Known among directors for his willingness to take ingenious risks and trusted by financiers for his impeccable taste, Graham King is one of modern cinema's most resoundingly successful producers. As the president and CEO of Initial Entertainment Group (IEG), an independent finance, production, and distribution company, King turned the concept of "split-rights deals" with A-list talent (via agreements forged with ICM) into a veritable art form. As the force that saw many of cinema's riskiest and most successful productions through to fruition, King also flexed his muscles to prevent many ill-advised pitches and in-development projects from ever seeing the light of day, thus guarding studios and distributors from untold losses and forging friendships in high places. Among other accomplishments, King saved Steven Soderbergh's Academy Award-winning Traffic after Harrison Ford dropped out of the drug czar role (which King eventually filled with Michael Douglas). He salvaged Michael Mann's Ali by buying the film's foreign rights and he rescued Martin Scorsese's Gangs of New York by underwriting the film for 65 million dollars.Born and raised in London, King traveled to the United States on a student visa in 1982 and studied computer science and economics at UCLA. A two-week summer internship at 20th Century Fox blossomed into a six-year career in international distribution under the aegis of William Saunders. When Saunders retired, King accepted foreign sales positions with such companies as King's Road and Cori, then pooled forces with business partner Cindy Cowan to form IEG in 1995. Their initial output consisted largely of vehicles such as the Leslie Nielsen comedy Rent-A-Kid (1995), but King soon set his sights quite a bit higher, notably via several lucrative collaborations with Martin Scorsese including Gangs of New York (2002), The Aviator (2004), and The Young Victoria (2008, with Scorsese as a producer and Jean-Marc Vallée directing). King also produced the box-office blockbusters The Dangerous Lives of Altar Boys (2002) and Blood Diamond (2006).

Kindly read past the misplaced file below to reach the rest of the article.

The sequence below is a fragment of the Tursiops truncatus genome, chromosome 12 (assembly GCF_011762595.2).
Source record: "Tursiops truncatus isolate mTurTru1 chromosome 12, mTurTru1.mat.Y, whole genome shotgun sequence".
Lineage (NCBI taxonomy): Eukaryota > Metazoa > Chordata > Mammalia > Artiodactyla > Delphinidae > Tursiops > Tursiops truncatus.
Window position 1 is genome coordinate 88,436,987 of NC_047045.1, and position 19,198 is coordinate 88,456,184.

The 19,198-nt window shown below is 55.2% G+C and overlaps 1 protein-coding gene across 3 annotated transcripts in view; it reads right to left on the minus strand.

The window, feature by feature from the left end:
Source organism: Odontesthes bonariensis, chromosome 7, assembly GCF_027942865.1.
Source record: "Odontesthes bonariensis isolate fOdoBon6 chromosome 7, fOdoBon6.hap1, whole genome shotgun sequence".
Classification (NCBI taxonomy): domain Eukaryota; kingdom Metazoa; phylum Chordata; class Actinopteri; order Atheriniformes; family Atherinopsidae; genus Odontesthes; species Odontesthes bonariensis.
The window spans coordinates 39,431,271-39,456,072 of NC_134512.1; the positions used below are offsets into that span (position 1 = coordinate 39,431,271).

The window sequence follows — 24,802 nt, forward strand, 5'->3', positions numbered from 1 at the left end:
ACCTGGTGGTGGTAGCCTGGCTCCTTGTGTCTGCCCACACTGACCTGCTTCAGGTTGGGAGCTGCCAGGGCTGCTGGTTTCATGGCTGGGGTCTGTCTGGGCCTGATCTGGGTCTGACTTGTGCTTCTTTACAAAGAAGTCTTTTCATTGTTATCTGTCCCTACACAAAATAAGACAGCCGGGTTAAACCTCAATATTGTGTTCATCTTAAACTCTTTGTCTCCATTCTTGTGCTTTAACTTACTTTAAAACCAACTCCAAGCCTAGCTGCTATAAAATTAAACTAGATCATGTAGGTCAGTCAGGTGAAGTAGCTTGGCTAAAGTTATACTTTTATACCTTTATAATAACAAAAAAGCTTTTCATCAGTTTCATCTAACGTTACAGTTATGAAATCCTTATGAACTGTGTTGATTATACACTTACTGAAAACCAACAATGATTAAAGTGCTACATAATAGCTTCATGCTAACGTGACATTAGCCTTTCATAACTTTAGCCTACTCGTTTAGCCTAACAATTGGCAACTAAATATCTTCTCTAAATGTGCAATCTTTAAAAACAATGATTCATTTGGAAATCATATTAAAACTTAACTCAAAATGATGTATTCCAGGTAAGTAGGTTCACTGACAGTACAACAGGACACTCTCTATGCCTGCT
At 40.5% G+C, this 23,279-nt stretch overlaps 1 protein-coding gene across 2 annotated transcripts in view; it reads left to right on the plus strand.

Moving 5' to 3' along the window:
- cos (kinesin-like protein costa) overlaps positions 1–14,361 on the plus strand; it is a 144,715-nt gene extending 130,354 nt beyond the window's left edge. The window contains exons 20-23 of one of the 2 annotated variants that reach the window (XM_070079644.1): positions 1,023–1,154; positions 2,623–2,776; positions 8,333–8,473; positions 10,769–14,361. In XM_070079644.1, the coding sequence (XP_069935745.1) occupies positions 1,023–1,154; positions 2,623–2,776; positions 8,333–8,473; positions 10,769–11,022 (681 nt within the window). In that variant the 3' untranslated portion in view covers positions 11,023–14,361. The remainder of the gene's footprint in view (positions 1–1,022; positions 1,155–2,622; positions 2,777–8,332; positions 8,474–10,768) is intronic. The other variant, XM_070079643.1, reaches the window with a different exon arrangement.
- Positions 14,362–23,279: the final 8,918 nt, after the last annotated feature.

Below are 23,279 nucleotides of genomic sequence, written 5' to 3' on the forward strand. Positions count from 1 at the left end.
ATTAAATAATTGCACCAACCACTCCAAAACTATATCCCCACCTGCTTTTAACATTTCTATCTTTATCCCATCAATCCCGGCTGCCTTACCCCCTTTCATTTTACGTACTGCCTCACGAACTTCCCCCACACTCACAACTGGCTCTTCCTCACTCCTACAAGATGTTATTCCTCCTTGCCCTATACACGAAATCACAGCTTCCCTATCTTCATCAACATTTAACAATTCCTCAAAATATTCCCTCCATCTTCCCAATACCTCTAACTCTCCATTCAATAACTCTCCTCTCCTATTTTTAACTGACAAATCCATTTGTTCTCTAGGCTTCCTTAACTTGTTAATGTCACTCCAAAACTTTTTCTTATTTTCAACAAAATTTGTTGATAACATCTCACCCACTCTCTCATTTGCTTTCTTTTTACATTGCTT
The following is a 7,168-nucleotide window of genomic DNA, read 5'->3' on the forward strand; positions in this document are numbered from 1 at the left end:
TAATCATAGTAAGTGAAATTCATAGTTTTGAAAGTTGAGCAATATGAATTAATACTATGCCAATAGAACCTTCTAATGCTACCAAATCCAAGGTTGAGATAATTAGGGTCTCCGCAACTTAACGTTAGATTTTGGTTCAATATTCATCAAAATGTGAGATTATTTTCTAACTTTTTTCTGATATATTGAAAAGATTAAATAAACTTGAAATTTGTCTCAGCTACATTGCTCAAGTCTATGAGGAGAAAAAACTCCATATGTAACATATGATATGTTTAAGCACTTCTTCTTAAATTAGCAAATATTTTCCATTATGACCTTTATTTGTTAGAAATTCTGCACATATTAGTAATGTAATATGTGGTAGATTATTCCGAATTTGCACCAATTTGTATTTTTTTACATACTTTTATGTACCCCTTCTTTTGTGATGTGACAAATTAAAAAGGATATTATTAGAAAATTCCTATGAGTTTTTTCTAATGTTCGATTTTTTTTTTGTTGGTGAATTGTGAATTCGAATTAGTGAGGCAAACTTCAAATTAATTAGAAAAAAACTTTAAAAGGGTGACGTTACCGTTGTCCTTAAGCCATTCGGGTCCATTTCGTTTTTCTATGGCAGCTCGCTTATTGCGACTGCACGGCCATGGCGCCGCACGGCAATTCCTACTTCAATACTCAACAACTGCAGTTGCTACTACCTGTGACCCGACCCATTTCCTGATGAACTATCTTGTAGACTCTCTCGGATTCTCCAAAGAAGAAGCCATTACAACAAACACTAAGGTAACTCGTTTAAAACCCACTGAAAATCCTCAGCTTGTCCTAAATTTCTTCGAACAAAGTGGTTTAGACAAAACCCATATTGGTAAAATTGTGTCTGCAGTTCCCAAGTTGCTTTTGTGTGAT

In the late 2000s, King launched his own production banner, GK Films, with plans to continue the craftsmanship of prestige productions. These included the aforementioned co-production with Martin Scorsese entitled The Young Victoria (scripted by Julian Fellowes) and development deals with Johnny Depp's production company, Infinitum Nihil. ~ Nathan Southern, Rovi